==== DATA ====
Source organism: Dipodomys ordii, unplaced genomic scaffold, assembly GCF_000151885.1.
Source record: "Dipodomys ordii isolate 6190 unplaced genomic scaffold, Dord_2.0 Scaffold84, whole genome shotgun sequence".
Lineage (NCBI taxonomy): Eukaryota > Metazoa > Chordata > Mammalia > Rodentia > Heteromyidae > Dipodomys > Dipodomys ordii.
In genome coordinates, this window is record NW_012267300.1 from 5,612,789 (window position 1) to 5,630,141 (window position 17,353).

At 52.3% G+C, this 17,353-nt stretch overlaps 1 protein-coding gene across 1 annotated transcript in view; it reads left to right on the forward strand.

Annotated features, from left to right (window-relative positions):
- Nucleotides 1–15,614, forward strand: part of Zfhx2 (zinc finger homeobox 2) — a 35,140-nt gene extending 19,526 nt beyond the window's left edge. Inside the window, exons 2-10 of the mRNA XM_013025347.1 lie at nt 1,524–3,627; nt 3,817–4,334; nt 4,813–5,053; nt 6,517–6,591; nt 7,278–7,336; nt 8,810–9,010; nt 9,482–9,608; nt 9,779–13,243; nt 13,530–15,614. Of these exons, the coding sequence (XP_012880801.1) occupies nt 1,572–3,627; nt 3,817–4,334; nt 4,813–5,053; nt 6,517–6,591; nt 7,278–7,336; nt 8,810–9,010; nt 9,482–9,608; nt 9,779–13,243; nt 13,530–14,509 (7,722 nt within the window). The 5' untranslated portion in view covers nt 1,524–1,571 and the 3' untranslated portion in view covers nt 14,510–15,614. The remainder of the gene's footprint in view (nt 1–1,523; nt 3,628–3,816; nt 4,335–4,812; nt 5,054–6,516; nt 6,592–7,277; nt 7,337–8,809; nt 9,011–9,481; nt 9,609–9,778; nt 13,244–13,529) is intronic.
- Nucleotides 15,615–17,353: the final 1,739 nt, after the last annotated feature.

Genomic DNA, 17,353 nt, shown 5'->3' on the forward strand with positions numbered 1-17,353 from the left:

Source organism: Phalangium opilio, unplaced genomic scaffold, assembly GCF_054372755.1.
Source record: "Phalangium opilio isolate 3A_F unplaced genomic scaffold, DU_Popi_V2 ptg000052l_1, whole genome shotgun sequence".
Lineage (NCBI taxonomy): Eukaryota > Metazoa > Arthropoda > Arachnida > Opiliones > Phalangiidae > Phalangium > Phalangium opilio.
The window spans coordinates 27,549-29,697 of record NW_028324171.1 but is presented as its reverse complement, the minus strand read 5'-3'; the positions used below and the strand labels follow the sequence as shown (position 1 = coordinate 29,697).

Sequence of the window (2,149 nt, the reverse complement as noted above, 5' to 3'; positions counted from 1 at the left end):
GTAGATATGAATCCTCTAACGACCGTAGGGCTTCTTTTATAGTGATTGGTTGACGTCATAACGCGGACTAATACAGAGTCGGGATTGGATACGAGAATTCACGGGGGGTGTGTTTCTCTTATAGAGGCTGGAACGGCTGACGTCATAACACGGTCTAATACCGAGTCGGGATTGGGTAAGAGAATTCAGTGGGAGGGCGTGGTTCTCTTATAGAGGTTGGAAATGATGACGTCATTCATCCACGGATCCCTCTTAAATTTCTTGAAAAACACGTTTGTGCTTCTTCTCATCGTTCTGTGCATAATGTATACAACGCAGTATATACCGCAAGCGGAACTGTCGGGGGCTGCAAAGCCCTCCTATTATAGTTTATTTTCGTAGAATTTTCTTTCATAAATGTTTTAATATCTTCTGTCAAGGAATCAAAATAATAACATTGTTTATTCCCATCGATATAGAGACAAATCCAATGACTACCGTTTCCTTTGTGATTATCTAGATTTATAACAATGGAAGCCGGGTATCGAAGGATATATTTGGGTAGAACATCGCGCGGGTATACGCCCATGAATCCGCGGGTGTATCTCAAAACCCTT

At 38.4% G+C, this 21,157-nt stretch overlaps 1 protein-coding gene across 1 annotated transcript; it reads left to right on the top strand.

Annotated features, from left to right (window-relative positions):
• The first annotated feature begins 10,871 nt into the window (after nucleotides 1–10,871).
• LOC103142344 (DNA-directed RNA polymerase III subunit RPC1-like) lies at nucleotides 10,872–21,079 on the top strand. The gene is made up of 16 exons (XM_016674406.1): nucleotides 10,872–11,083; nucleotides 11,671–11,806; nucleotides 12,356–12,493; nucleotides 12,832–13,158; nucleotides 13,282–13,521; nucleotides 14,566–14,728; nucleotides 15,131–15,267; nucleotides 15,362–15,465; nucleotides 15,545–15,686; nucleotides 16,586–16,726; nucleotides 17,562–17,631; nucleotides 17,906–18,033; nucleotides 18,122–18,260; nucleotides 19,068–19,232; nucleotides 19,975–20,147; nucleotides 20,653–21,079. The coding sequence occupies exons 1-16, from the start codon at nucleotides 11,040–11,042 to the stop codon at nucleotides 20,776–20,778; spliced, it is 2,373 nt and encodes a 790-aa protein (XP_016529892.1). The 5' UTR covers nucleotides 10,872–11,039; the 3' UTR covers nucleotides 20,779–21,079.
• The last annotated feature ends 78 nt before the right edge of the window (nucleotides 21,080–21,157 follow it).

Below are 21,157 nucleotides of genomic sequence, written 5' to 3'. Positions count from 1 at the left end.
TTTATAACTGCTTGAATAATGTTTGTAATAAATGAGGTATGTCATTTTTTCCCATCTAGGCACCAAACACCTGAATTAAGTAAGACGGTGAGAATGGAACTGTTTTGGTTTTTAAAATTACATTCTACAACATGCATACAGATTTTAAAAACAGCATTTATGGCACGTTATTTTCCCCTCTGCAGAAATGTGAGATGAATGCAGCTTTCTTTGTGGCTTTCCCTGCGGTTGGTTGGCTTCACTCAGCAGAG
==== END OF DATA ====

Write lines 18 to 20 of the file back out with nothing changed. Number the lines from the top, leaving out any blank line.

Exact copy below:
• The first annotated feature begins 10,871 nt into the window (after nucleotides 1–10,871).
• LOC103142344 (DNA-directed RNA polymerase III subunit RPC1-like) lies at nucleotides 10,872–21,079 on the top strand. The gene is made up of 16 exons (XM_016674406.1): nucleotides 10,872–11,083; nucleotides 11,671–11,806; nucleotides 12,356–12,493; nucleotides 12,832–13,158; nucleotides 13,282–13,521; nucleotides 14,566–14,728; nucleotides 15,131–15,267; nucleotides 15,362–15,465; nucleotides 15,545–15,686; nucleotides 16,586–16,726; nucleotides 17,562–17,631; nucleotides 17,906–18,033; nucleotides 18,122–18,260; nucleotides 19,068–19,232; nucleotides 19,975–20,147; nucleotides 20,653–21,079. The coding sequence occupies exons 1-16, from the start codon at nucleotides 11,040–11,042 to the stop codon at nucleotides 20,776–20,778; spliced, it is 2,373 nt and encodes a 790-aa protein (XP_016529892.1). The 5' UTR covers nucleotides 10,872–11,039; the 3' UTR covers nucleotides 20,779–21,079.
• The last annotated feature ends 78 nt before the right edge of the window (nucleotides 21,080–21,157 follow it).